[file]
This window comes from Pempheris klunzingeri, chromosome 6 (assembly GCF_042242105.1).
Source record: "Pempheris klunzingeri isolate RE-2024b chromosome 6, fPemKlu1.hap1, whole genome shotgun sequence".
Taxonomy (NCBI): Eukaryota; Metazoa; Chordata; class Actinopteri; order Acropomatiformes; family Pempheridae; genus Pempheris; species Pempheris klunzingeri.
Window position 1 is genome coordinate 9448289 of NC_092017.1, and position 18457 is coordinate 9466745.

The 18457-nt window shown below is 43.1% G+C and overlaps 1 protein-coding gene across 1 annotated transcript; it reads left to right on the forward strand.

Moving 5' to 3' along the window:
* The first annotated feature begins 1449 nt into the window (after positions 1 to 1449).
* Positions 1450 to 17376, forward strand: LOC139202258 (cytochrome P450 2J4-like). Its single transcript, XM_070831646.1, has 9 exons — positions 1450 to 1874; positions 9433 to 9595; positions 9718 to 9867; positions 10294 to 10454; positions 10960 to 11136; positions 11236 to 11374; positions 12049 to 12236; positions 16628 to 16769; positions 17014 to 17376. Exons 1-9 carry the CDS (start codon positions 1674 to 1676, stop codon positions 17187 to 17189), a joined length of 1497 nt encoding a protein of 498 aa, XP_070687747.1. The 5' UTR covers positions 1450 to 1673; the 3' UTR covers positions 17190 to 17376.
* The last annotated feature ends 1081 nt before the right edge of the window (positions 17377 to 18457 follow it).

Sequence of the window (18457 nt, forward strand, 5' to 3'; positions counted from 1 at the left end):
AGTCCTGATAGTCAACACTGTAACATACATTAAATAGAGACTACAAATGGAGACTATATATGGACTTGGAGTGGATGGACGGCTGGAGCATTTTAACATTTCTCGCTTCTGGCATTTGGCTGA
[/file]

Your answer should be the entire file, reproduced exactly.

This window comes from Pempheris klunzingeri, chromosome 6 (assembly GCF_042242105.1).
Source record: "Pempheris klunzingeri isolate RE-2024b chromosome 6, fPemKlu1.hap1, whole genome shotgun sequence".
Taxonomy (NCBI): Eukaryota; Metazoa; Chordata; class Actinopteri; order Acropomatiformes; family Pempheridae; genus Pempheris; species Pempheris klunzingeri.
Window position 1 is genome coordinate 9448289 of NC_092017.1, and position 18457 is coordinate 9466745.

The 18457-nt window shown below is 43.1% G+C and overlaps 1 protein-coding gene across 1 annotated transcript; it reads left to right on the forward strand.

Moving 5' to 3' along the window:
* The first annotated feature begins 1449 nt into the window (after positions 1 to 1449).
* Positions 1450 to 17376, forward strand: LOC139202258 (cytochrome P450 2J4-like). Its single transcript, XM_070831646.1, has 9 exons — positions 1450 to 1874; positions 9433 to 9595; positions 9718 to 9867; positions 10294 to 10454; positions 10960 to 11136; positions 11236 to 11374; positions 12049 to 12236; positions 16628 to 16769; positions 17014 to 17376. Exons 1-9 carry the CDS (start codon positions 1674 to 1676, stop codon positions 17187 to 17189), a joined length of 1497 nt encoding a protein of 498 aa, XP_070687747.1. The 5' UTR covers positions 1450 to 1673; the 3' UTR covers positions 17190 to 17376.
* The last annotated feature ends 1081 nt before the right edge of the window (positions 17377 to 18457 follow it).

Sequence of the window (18457 nt, forward strand, 5' to 3'; positions counted from 1 at the left end):
AGTCCTGATAGTCAACACTGTAACATACATTAAATAGAGACTACAAATGGAGACTATATATGGACTTGGAGTGGATGGACGGCTGGAGCATTTTAACATTTCTCGCTTCTGGCATTTGGCTGA